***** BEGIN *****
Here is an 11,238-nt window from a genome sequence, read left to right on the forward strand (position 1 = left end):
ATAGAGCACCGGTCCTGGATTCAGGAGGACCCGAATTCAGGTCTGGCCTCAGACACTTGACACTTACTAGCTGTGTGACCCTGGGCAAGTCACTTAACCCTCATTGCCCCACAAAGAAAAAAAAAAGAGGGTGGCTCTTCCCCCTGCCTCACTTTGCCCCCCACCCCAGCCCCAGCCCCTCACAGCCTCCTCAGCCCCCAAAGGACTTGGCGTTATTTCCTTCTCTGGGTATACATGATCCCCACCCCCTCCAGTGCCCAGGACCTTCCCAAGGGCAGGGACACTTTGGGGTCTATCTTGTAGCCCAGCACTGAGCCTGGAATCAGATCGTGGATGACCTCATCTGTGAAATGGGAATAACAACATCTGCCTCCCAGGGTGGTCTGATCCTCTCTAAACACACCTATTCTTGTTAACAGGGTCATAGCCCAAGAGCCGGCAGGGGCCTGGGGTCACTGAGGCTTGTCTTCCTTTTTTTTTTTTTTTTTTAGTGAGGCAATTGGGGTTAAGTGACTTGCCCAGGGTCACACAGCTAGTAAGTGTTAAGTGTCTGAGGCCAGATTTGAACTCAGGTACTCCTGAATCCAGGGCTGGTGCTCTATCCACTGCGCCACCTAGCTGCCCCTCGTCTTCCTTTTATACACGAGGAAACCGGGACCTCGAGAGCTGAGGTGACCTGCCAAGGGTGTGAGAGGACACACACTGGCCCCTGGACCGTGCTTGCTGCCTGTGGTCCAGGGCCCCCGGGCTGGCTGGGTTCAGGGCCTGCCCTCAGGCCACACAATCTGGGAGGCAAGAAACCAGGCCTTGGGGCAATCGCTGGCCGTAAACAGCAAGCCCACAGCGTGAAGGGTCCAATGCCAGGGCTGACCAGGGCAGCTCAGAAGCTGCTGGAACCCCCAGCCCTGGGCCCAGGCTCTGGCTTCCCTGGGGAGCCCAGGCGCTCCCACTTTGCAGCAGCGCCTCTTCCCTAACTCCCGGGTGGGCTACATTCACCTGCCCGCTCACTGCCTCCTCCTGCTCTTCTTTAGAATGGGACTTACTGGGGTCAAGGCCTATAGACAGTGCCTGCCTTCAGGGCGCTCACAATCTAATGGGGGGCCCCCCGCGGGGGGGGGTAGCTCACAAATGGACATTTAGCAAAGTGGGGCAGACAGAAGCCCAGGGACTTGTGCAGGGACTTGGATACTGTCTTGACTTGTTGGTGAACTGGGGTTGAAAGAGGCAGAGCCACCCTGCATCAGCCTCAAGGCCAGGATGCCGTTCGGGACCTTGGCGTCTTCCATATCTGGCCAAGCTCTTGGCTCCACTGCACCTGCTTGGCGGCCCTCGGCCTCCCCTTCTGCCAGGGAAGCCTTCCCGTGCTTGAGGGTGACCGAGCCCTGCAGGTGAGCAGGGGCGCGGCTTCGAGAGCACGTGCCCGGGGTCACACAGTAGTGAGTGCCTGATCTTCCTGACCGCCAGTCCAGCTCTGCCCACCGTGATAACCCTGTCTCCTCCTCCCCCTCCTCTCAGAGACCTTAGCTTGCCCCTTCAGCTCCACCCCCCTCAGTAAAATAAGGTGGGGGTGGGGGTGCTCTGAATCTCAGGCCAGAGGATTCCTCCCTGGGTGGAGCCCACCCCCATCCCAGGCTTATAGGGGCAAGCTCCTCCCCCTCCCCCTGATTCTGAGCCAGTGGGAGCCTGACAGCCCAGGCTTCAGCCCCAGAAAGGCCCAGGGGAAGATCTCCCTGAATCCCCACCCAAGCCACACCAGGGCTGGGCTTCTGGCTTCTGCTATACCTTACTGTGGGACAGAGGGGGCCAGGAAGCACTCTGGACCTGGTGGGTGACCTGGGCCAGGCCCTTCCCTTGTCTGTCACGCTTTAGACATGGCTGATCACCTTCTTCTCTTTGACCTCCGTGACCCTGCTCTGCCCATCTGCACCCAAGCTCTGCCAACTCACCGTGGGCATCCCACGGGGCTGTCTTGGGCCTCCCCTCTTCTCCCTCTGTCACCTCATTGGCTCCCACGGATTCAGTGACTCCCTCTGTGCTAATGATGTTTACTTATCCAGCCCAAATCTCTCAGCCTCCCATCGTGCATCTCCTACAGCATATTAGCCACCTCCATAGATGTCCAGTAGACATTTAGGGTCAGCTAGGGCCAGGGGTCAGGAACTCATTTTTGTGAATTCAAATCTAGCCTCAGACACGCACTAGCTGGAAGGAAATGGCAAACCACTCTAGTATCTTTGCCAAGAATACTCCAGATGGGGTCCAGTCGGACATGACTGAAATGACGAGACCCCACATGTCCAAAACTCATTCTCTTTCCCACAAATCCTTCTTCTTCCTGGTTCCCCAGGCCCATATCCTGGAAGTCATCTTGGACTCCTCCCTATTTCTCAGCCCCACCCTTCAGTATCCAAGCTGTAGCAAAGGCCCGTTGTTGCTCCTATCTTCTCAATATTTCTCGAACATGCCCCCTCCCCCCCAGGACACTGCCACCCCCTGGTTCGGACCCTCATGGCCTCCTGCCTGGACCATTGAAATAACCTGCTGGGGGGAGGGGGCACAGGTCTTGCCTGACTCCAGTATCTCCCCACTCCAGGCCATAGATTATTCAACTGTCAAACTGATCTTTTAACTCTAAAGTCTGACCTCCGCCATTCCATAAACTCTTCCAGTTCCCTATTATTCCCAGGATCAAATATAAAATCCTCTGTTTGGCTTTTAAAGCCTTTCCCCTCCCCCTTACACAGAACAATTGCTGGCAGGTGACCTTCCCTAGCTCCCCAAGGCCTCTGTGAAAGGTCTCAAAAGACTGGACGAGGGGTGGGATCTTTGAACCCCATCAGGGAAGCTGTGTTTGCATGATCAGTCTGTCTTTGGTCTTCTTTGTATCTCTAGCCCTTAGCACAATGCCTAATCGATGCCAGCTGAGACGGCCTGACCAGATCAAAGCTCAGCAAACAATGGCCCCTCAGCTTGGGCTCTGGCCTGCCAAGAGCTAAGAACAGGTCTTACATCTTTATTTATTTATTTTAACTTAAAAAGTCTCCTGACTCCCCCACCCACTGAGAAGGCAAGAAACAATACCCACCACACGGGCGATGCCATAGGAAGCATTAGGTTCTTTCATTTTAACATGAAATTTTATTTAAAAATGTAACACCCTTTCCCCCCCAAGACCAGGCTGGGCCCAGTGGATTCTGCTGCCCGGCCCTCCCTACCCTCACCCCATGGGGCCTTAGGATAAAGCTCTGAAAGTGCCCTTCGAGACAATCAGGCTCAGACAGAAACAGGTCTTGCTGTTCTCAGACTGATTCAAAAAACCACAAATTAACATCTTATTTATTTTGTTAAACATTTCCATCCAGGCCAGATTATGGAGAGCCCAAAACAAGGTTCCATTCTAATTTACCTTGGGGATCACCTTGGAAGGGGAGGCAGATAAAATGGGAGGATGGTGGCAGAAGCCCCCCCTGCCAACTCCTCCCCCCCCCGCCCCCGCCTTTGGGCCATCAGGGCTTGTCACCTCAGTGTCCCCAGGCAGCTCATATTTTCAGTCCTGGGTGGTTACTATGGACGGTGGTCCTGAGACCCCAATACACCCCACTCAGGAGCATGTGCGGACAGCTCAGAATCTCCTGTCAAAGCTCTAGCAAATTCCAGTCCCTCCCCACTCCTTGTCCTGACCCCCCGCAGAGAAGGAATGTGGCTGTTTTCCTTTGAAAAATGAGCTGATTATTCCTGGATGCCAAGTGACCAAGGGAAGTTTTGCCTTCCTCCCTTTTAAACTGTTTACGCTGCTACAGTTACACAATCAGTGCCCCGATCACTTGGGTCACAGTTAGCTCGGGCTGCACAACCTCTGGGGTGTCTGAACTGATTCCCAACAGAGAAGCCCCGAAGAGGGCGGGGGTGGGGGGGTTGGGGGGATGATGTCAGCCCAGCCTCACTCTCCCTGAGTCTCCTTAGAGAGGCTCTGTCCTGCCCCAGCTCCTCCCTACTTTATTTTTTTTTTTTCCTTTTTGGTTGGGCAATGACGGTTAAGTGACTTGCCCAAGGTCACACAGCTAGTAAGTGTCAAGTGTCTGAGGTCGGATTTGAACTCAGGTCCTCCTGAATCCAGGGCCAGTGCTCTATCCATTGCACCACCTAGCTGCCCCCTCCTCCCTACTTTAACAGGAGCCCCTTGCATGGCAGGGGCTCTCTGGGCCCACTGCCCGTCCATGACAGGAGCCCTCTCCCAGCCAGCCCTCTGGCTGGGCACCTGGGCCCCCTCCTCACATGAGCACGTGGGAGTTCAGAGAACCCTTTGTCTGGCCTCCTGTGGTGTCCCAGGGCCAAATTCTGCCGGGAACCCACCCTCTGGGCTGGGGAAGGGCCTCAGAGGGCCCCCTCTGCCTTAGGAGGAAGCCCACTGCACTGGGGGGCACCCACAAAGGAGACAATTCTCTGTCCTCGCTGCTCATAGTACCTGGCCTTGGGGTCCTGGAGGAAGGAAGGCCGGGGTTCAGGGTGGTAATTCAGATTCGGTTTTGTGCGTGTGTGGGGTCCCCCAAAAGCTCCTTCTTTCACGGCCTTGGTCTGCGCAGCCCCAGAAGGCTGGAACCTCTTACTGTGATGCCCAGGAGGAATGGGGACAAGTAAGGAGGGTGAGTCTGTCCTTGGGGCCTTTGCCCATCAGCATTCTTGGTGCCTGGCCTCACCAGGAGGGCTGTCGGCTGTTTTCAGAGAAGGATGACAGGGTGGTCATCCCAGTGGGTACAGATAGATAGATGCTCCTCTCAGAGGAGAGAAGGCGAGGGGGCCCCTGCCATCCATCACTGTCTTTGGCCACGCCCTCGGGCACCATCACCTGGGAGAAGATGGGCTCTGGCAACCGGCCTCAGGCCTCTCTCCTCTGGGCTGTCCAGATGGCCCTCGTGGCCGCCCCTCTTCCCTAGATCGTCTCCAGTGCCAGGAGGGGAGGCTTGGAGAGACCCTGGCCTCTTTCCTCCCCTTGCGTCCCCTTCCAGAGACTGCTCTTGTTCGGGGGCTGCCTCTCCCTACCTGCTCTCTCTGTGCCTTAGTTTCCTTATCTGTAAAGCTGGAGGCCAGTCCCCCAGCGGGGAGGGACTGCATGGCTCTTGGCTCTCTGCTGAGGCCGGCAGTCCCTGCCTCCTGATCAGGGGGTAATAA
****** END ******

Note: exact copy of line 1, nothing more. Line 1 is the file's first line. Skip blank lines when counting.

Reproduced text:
Here is an 11,238-nt window from a genome sequence, read left to right on the forward strand (position 1 = left end):